Gonzo journalist Hunter S. Thompson is a character of his own making.
The late author of “Fear and Loathing in Las Vegas” (among many other books) has been portrayed by Bill Murray, Johnny Depp and Lee Cummings on screen, where the actors have struck compelling but cartoonish figures obsessed with drugs and guns as much as literary pursuits.
Thompson’s life inspired and often encouraged that. But when he died by suicide at the age of 67 on Feb. 20, 2005, his persona seemed reduced to a handful of tropes. Crumpled hat, sunglasses and omnipresent cigarette holder. Unpredictable, violent personality. Woody Creek’s unofficial mayor and gadfly, who babbled in unending streams, often indecipherably.
Those stereotypes can’t possibly provide full pictures of Thompson’s life, said Bobby Kennedy III, who first met Thompson as a child when visiting Thompson’s 42-acre Owl Farm compound outside Aspen with his father, political scion Robert Kennedy Jr. (son of Robert F. Kennedy).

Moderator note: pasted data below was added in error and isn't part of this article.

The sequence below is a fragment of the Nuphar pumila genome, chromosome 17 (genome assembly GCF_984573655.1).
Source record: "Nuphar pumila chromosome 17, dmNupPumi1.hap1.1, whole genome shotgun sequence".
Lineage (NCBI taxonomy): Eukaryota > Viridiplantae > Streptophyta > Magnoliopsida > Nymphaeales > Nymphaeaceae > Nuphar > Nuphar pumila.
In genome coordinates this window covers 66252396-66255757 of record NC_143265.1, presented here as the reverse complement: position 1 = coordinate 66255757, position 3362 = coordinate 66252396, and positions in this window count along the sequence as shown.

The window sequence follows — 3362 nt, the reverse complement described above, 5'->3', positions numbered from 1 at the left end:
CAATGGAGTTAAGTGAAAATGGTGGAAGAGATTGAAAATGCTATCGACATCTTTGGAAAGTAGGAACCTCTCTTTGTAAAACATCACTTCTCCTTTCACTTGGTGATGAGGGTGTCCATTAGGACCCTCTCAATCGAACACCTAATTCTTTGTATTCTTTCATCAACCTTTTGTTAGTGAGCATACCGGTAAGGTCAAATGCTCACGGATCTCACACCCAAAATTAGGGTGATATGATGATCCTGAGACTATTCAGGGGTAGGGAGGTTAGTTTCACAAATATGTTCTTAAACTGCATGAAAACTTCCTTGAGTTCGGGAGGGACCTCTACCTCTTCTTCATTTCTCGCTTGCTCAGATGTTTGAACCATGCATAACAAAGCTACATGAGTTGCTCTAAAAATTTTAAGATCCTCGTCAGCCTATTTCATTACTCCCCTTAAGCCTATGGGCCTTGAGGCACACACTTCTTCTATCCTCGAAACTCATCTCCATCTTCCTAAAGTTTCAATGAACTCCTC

“He was the first person I ever fired a gun with,” the younger Kennedy said, adding that Thompson and his father were longtime friends.
Kennedy is hoping his new film, “Fear and Loathing in Aspen,” adds more real-life depth to Thompson’s persona and politics, which feel prescient in Thompson’s calls to demilitarize police, eradicate America’s racial and class disparities, and clean up the environment.
“We’re in a historical echo right now,” Kennedy said during a recent Zoom interview. “If (Thompson) had won his run for sheriff of Pitkin County, maybe something would have changed, or we would have taken up some of his ideas. Cops making war on citizens and journalists is not a new thing in America.”
“Fear and Loathing in Aspen,” which was filmed in Colorado and saw theatrical release in more than 20 theaters on July 23, tells the story of Thompson’s 1970 campaign. It’s been mythologized in art and writing over the years as The Battle of Aspen, since Thompson ran against the establishment in an effort to keep the city clean, affordable and weird (a fight that was clearly lost long ago).